Do you have a clear perception of your behaviour? Do you acknowledge and understand your strengths and areas for development? Do you know how your behaviour impacts your colleagues? Are you aware of your colleagues’ perception of you?

If you can answer those questions with a ‘yes’, then chances are you are more or less in control of your workplace relationships. If not, then you may have some work to do.

Perception vs. Reality

Think you are self-aware and have a clear understanding of your own thoughts, beliefs, motivations and emotions in a given situation? Time for a reality check! It is easy to think that we are good at our jobs, excellent communicators and provide the best levels of service to our clients, but is that everybody else’s perception?

Your peer in finance might agree, but what about your senior colleague in sales? How does the new office temp see you? Does your line manager share your views on which strengths and limitations you display in your job?

For a productive working environment, it is crucial to check that we are operating on the same page as our colleagues and not inadvertently behaving in a way that others may feel is disruptive or a barrier to success.

Regularly gathering information and feedback from all our colleagues will ensure that our own perception is as close to reality as possible. However, it is important to get that feedback process right so that it can be used constructively.

How important is feedback?

Feedback is essential for improving performance. It is the cheapest, most powerful and yet most under-utilised management tool that we have at our disposal. Feedback can be motivating, energising and has strong links to employee satisfaction and productivity. Regular feedback leaves people feeling involved and identified in their organisation.

“Working without feedback is similar to setting out on an important journey minus a map or signposts.” – Fiona Lang, Full Circle Feedback 2014

Covering all angles

Ad hoc feedback is always useful for personal development, but how can you harness that and create a formal process that will proactively support your progress?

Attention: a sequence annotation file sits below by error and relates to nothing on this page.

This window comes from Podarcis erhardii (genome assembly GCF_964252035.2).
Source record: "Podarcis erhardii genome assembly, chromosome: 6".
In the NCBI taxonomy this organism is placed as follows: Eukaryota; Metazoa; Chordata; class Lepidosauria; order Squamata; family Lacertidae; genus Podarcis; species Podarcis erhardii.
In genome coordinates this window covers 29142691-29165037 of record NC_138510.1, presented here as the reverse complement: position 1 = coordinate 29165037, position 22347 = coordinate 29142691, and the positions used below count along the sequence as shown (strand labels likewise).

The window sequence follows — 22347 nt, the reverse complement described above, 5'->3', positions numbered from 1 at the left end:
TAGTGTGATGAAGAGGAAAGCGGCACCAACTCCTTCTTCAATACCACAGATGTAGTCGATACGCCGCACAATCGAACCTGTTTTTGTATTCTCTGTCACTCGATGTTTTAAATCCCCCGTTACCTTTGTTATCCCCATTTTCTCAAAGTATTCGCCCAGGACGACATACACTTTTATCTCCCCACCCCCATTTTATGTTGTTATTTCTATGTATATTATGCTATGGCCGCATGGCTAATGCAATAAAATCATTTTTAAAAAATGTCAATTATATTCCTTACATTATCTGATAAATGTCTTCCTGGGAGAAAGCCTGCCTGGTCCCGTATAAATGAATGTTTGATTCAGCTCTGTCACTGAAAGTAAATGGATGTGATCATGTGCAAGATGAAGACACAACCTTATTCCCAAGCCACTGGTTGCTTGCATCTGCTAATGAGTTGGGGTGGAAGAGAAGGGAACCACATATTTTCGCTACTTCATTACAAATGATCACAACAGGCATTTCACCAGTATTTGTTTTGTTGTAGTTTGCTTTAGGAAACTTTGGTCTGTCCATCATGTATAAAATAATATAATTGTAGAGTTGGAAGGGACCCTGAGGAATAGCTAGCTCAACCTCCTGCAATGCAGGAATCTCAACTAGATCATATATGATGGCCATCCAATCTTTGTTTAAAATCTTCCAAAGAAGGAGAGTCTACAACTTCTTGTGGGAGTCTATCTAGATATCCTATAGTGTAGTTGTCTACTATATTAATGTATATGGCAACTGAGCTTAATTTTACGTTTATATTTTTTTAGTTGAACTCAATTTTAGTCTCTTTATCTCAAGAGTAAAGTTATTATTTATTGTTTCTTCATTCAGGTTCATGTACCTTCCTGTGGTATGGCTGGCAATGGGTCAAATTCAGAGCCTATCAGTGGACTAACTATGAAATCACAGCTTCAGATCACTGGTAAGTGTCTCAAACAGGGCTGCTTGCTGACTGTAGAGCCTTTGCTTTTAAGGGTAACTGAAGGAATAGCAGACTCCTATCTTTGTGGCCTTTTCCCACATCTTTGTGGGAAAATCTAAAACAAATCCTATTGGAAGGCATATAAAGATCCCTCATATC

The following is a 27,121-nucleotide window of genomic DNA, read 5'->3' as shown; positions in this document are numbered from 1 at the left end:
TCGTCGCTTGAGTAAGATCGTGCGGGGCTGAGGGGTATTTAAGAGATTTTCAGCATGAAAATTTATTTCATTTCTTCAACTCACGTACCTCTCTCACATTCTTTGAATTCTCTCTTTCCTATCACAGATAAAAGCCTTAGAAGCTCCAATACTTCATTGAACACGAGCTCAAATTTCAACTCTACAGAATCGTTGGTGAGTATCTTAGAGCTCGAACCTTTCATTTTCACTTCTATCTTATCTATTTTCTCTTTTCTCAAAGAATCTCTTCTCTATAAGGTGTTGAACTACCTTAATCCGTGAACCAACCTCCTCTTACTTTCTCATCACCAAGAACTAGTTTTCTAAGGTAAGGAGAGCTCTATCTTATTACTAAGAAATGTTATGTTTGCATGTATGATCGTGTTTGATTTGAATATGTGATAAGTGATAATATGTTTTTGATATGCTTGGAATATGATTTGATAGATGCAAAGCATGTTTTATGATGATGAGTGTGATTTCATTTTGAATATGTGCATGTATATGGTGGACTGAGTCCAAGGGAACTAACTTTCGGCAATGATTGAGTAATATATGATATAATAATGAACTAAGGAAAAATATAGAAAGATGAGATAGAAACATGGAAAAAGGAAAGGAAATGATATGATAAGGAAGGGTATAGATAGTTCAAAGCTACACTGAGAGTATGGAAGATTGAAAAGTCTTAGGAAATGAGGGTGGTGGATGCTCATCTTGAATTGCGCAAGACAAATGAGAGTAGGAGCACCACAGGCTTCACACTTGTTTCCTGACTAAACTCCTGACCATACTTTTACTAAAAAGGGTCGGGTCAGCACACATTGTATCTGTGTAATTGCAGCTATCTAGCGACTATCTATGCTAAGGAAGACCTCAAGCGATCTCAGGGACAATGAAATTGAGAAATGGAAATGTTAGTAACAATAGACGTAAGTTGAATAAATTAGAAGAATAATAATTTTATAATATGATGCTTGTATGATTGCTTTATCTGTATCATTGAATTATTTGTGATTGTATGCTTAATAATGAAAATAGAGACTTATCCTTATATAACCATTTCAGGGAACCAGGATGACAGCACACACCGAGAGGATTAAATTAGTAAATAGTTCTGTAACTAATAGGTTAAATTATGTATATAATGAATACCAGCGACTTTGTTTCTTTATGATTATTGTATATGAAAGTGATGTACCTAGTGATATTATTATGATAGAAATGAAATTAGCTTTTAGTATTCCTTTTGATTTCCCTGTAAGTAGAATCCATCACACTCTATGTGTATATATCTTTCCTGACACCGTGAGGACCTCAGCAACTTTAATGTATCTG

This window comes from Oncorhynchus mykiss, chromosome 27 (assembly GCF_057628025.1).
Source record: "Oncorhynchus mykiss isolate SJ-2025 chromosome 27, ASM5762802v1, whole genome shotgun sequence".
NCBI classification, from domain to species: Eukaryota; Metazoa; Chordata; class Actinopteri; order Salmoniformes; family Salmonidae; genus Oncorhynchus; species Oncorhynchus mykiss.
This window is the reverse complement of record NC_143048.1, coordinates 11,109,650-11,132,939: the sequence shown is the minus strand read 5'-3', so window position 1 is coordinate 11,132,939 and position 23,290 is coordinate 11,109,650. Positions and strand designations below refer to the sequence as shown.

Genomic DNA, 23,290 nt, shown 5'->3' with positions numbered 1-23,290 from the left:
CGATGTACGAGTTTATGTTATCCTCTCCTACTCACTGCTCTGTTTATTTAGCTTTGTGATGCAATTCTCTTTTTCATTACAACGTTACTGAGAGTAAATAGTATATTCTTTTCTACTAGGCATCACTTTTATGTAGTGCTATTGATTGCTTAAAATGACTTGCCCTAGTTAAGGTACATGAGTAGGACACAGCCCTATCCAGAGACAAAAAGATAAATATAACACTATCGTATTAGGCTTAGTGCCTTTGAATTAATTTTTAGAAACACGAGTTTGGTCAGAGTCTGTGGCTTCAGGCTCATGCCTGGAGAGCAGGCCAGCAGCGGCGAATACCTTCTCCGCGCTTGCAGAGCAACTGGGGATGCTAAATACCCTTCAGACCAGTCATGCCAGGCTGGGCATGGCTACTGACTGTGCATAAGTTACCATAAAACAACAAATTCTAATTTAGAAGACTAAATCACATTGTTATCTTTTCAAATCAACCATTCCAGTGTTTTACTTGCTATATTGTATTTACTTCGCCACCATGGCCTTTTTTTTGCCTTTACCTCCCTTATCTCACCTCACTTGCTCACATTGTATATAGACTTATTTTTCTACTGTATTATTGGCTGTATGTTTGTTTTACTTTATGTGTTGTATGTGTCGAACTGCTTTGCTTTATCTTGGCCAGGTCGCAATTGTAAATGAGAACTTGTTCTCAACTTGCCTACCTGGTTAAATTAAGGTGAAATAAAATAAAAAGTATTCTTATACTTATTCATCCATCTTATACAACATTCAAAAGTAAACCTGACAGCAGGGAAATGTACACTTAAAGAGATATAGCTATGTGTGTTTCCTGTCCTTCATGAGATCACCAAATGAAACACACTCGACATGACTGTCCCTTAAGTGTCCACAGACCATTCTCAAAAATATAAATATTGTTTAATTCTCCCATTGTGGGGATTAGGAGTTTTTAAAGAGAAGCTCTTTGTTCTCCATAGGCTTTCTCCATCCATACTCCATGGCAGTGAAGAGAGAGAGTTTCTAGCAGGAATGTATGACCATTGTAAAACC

360 degree feedback involves seeking confidential feedback from your key colleagues, direct reports, managers and sometimes even customers, to provide a well-rounded picture of how you are perceived across the business. These insights:

  • Are a powerful way of spotting performance gaps
  • Enable you to identify your level of self-awareness
  • Allow you to understand the impact you have on the rest of the organisation

When designed to analyse performance against critical competencies, 360 programmes also ensure that your training and development interventions are aligned with business needs and have maximum impact.

The 360 process

When implemented well, 360 can be really simple and yet incredibly valuable. Typically, it will involve feedback from 6-12 nominated respondents, which can be both internal and external.

You and your respondents will complete the same questionnaire, which involves rating your behaviours against relevant competencies, ranking the importance of those competencies to your job role and providing comments on key strengths and potential areas for improvement.


The majority of feedback collated is anonymous, which really helps to encourage truly open and honest feedback. The final report can then be used constructively within 1:1 appraisal sessions, to establish tailored personal development plans that benefit both the individual and the organisation.

What outcomes can I expect to see?

Businesses will implement 360 programmes for a variety of reasons (for example, to address issues of underperformance or to standardise their appraisal systems) but the potential benefits are universal.

Benefits to individuals: 

  • Deeper understanding of their strengths and development areas
  • Improved self-awareness and relationship management
  • Greater support in developing long term goals
  • Increased motivation – employees will work harder if they feel valued

Benefits to the organisation:

  • Stronger employee engagement – helping to build open and honest dialogues across the organisation
  • Improved employee retention – organisations that develop their people will keep them longer
  • Greater insight into the effectiveness of training and development programmes
  • Access to data to allow performance benchmarking
  • Tighter control over under-performance

Ciaran Morton, UK MD of Thomas International

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